[Análise] The Last of Us Part I: Worth it?

Part I is the remake that (almost) nobody asked for, but which is in many ways a “must have”. There is no other feeling after the game. Beautifully updated graphics, DualSense compatible features, more modern gameplay mechanics, AI tweaks and accessibility options are highlights that give Joel and Ellie’s time travel a more modern feel.

Will it please even the most ardent fans? Of course. But on the other hand, it’s not exactly a “complete reimagining of the first experience,” as Naughty Dog likes to say around. The Last of Us Part I works more like a definitive version than a remake. And maybe this is your Achilles heel.

resistance and survival

This is what Eli often says after an intensive meeting with the infected. He got this phrase from the Savage Starlight comics, the collectibles in the game, and it even serves as a philosophy. For The Last of Us to be able to resist and survive longer, only with an update like this. time sign

Visual enhancements are the highlight of the game, which has been redesigned using Naughty Dog’s most advanced techniques. And it’s all very beautiful, from incredible facial expressions to whimsical and more detailed scenarios.

The cinematics are beautiful, highlighting every detail of the characters’ faces in the narrative. For example, Tess now has a more tired and distressed look, bringing her closer to how we would imagine a survivor in a post-apocalyptic world like this one.

Joel and Ellie are more in line with what we saw in The Last of Us Part II. But even so, you will be surprised. The most emblematic scenes of the game are more profound, conveying the subtlety of the story in the smallest details. Each one is worth a look. Now it’s even possible to see the depth of the pupils and the direction of the eyes… really cool!

Facial expressions are super realistic.

The scripts are also much better. Get out of those opaque and washed out textures for a fuller and more realistic environment in the remastered version. Nature has progressed more brutally in cities, lighting is incredibly more beautiful, directly affecting the atmosphere.

A good example is the hotel section where Joel is away from Ellie for a few seconds and has to run a generator to power the door. The famous part where the child is crying and the mother cannot see. As you have already passed this stage on PS3 and PS4, it will have a different flavor in the first part. It’s all darker, claustrophobic and scary.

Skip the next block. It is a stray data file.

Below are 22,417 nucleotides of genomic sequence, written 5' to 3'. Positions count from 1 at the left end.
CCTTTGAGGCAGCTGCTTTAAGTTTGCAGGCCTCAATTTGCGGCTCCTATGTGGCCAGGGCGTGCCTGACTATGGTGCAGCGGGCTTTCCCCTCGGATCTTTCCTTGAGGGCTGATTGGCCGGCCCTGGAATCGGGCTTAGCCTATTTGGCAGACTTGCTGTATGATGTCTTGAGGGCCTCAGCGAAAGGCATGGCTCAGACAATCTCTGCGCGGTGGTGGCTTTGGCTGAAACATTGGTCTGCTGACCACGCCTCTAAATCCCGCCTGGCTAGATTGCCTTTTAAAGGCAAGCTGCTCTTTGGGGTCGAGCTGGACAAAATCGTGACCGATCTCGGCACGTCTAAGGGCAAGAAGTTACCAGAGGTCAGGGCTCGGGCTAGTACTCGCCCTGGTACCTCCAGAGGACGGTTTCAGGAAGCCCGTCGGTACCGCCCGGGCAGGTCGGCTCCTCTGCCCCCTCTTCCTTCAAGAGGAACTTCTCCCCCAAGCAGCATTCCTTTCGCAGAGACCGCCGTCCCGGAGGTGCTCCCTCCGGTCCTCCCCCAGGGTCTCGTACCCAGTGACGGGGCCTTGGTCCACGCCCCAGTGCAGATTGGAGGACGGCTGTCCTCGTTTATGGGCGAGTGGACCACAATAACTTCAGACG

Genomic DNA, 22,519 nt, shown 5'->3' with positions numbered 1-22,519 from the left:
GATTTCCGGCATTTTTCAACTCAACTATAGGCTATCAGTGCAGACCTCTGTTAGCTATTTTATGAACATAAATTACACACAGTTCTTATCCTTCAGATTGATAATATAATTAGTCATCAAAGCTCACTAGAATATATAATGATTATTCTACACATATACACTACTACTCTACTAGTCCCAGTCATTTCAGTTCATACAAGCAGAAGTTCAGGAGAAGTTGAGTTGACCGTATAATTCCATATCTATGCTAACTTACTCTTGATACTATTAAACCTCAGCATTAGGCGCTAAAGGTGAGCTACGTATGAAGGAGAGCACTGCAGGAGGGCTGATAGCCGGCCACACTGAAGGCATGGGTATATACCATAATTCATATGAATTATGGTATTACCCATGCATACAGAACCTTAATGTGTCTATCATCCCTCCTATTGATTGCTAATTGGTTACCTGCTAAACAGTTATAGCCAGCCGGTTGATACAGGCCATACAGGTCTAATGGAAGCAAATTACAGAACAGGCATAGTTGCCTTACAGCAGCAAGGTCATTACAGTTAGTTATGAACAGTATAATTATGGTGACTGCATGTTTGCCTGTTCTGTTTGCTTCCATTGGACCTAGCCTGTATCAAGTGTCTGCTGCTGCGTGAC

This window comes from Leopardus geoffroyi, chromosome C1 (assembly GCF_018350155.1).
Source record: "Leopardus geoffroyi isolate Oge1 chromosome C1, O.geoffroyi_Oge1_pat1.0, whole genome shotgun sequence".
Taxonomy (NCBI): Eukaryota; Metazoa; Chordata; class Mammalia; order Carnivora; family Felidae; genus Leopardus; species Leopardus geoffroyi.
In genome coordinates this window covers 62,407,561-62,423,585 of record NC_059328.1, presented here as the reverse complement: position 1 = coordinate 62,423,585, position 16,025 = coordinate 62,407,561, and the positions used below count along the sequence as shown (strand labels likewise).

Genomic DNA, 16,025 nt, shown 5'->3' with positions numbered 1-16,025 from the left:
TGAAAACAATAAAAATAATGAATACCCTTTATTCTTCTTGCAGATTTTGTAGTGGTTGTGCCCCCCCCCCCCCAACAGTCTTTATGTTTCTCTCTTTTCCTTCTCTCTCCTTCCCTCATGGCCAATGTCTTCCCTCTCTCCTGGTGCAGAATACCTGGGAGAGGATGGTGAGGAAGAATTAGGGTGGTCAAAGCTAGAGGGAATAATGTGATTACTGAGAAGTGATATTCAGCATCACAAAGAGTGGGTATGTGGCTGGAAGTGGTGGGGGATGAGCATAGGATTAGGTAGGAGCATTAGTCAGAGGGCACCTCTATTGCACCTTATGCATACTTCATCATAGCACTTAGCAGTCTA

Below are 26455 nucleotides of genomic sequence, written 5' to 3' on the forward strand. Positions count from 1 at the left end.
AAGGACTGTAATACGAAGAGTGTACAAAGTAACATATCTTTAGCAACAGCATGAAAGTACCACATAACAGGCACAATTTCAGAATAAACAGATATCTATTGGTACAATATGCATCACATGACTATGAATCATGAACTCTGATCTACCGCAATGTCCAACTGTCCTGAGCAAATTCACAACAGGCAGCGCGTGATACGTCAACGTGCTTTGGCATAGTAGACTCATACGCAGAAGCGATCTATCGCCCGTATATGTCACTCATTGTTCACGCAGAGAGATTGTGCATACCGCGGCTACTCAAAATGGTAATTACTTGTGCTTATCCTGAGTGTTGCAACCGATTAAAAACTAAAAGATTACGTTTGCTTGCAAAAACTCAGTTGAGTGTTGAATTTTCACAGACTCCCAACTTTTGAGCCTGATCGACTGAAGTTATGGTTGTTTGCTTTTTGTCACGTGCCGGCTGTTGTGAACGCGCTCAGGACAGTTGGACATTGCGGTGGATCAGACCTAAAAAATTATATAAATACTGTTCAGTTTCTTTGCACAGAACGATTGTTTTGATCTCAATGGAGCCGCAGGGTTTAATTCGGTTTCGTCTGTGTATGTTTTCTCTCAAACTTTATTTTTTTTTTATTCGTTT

We also have more reactive scenarios. The nail bomb now causes windows – and clickable parts – to fly in all directions. A fire explosion can damage structures and chambers. While the level of destruction isn’t what you’ve seen in Battlefield games, it was cool.

The characters’ mannerisms complete the package. The transitions, as already explained in the studio, are smooth and related to what is happening in the conversations. Like body language, you can tell when Ellie is struggling the most with her new gestures.

The Last of Us Part I generator
A few minutes before the disaster.

In the field of sensations, DualSense and 3D Audio are effective. The Last of Us Part I thoroughly explores the capabilities of the PlayStation 5 controller. When Joel is in the rain, you can feel the tactile feedback of the drops on the snow, the walk with Ellie becomes heavier and more cadenced.

Triggers provide a sense of resistance when shooting weapons and objects, especially with a bow and arrow. Shotgun and revolver fire have more recoil, which helps to deepen the confrontation.

And finally, the audio. If you have a Pulse 3D headset, you will have more immersive gameplay. Ambient sounds and where conversations are coming from are quite noticeable.

Overall, The Last of Us Part I is a huge improvement over its remastered version, but it’s been slow to evolve in terms of gameplay. Essentially, it’s the same, with tweaks here and there.

Many people want the game to have the mechanics of Part II, such as: better hiding in the environment, living areas, planting more sophisticated traps, and even the ability to finish brutally. But don’t wait.

Since no changes have been made to the level design, there is no way to get under a car, or even use the excellent overtaking mechanic. That’s exactly why it’s a little weird to call it a remake. Maybe terms like “Remaster+” that Activision used to describe Crash Bandicoot No. Sane Trilogy and Tony Hawk’s Pro Skater 1+2 make more sense.